Recently, GBQ hosted one of its CEO Exchange events featuring a panel made up of CEOs from three venerable Columbus anchor companies. The panel discussion was about surviving the downturn and what the companies did to respond to the crisis. This is very close to the topic being addressed right now in the Redbank Executive Breakfast Series: Shock Proofing the Organization so I thought I would highlight key themes from the CEO Exchange event.
All three leaders stressed that communication in a time of crisis is important. The team will fill in the silence with speculation if leadership doesn’t. Since everyone is stressed and even good performers may be concerned about their job security and future, trust in leadership and the organization will be at low ebb. The team needs good, solid information about the situation so they can make good decisions and contribute in ways that truly do help to dig out of the problem. Over communication may be called for in these times to help drown out the cacophony of bad news, speculation and outright misinformation coming from the media and the outside world.
Of particular interest, all three leaders indicated that they became more open with financial information in particular. The approaches varied between open books and more of a need-to-know approach, but all acknowledged that they share much more financial information today than they did in 2007.
Course correct and prune early, erring on the side of deeper cuts rather than risk being bloated. Businesses, like plants, need to focus their resources on good growth paths and by pruning portions of the organization that are not essential for the core growth strategy, resources and attention can be focused on those that are.
“It got worse faster than we expected in September,” according to one CEO. “The first quarter did not look good, but we thought it was a trough, not a cliff so we delayed action and that resulted in worse losses. As a result, what the organization experienced in September was worse because we didn’t take strong enough medicine in Q1.” When the company did finally take action, the CEO was able to say that they did not believe they would need to do this again for at least two years. That important communication allowed the remaining, leaner team, to focus on customers rather than worry about making alternative plans for their own futures.
Start variations on your theme and innovation … if you weren’t already. This one is a little tricky because with a smaller team, focus will be more important than ever, and some of what needs to be cut, sold or discarded will likely be new things that just don’t appear to be panning out. However, it is the solution to a problem that all three organizations faced; ill-advised price competition. In this downturn, innovation helped to protect core product and service offerings which, in all three cases, were still the best among their peers.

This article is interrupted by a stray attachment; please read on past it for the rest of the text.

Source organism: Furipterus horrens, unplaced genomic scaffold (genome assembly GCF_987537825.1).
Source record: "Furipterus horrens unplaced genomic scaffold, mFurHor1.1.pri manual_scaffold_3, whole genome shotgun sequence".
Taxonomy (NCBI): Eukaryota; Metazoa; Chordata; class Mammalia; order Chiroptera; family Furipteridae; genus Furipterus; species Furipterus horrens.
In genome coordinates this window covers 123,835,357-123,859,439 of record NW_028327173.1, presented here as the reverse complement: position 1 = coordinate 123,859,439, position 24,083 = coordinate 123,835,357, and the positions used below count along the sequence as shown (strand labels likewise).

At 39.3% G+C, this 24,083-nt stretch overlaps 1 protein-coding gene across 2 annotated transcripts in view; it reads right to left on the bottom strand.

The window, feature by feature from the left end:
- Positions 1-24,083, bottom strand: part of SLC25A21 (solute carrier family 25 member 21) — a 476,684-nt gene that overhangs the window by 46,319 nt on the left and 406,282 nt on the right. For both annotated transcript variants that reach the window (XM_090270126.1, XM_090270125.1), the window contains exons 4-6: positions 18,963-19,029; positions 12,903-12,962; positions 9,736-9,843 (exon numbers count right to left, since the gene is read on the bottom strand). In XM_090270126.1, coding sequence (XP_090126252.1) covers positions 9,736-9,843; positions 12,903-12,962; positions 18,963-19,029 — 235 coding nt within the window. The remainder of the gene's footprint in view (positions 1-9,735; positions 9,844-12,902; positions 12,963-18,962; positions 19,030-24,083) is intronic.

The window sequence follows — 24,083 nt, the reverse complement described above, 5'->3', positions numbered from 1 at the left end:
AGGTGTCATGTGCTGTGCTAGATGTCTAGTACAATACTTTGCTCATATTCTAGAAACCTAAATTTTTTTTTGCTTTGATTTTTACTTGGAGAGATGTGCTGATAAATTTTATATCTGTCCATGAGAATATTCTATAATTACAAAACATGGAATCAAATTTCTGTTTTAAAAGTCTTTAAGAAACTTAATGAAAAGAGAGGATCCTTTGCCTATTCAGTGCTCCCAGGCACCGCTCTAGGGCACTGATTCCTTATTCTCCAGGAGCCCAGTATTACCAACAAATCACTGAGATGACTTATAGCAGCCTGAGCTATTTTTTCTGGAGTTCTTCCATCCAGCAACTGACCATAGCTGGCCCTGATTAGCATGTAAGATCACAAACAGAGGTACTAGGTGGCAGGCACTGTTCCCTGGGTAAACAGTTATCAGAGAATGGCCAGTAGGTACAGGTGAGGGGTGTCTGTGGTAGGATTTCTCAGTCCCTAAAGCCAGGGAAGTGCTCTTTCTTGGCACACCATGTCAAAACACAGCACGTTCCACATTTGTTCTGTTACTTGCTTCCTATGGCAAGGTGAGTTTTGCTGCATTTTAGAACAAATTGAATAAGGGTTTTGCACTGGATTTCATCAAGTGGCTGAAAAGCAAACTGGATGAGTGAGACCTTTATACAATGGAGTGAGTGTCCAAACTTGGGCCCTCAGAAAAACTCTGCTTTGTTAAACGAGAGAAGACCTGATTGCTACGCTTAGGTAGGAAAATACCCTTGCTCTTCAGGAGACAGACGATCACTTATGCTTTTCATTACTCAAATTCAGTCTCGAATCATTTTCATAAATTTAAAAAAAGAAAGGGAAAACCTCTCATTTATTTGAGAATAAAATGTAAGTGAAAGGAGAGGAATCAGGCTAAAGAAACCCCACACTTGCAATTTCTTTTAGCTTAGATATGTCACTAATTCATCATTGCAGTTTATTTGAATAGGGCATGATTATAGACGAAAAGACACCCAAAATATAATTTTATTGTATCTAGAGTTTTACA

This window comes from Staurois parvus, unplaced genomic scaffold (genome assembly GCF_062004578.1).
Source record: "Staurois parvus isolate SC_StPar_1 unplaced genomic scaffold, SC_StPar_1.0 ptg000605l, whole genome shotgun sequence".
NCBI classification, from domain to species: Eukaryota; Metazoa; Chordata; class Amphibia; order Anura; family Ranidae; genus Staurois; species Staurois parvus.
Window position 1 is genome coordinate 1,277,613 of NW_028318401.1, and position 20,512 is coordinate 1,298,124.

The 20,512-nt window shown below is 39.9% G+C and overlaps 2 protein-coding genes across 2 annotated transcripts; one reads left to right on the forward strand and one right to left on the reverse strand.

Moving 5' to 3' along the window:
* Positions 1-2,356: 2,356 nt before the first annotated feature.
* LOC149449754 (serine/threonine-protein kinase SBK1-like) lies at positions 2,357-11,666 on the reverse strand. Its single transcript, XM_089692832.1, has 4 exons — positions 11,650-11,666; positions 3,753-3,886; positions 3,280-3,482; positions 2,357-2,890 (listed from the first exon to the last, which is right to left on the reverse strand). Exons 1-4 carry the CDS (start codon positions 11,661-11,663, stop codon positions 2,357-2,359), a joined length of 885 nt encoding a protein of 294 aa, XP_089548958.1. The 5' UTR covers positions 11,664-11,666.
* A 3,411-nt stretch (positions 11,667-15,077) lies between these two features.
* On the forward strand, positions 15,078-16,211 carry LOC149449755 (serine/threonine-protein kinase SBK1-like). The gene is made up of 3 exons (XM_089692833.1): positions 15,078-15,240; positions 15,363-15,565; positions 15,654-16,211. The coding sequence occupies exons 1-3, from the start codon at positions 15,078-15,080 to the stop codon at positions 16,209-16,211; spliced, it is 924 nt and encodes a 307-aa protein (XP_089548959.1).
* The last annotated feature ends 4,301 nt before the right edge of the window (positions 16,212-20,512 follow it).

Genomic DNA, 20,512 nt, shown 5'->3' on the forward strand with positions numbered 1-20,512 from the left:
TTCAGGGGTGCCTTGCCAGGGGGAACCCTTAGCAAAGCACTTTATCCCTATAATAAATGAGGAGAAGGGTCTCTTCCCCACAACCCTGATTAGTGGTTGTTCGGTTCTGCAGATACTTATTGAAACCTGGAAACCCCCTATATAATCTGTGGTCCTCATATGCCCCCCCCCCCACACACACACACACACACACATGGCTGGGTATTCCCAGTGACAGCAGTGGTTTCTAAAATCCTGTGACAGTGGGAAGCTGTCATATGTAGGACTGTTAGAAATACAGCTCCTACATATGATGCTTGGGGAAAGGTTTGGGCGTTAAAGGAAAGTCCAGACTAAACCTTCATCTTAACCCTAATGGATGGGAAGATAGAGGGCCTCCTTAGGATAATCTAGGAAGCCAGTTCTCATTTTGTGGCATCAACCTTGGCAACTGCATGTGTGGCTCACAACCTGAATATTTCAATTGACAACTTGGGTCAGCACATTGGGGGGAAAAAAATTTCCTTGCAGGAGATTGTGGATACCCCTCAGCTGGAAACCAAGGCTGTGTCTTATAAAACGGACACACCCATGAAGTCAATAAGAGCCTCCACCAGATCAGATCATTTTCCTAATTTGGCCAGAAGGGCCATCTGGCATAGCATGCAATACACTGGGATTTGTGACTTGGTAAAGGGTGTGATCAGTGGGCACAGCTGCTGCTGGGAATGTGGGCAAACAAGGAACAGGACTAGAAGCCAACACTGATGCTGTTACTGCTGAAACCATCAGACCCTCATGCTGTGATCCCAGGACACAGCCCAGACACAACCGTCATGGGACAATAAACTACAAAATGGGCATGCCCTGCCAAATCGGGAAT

As one CEO put it, “The way of life is changing in our industry and ’08 just forced a response … we need to be somewhere else in 10 years … maybe sooner.” By innovating during the crisis, they responded to competitive threats, protected the core and began moving toward the future where products and services will be different than today.
Another CEO, in a business that is already innovative, put it this way; “Free the horses … you probably can’t micro manage anymore anyway, so let them run free where they think they need to be.” By freeing the leadership team and the creative elements in the organization to pursue answers they believe in, you free yourself to assist in areas where you are both able to contribute effectively and needed by the team.
Watching the three leaders talk about their companies was, quite frankly, comforting. All of them had been through moments where they thought their organizations were at risk. I’m sure each one of them would say the experience was humbling. But just observing them you can also tell, they are stronger and better prepared for whatever the future may hold as a result of having worked through the challenges of 2008 and the following years.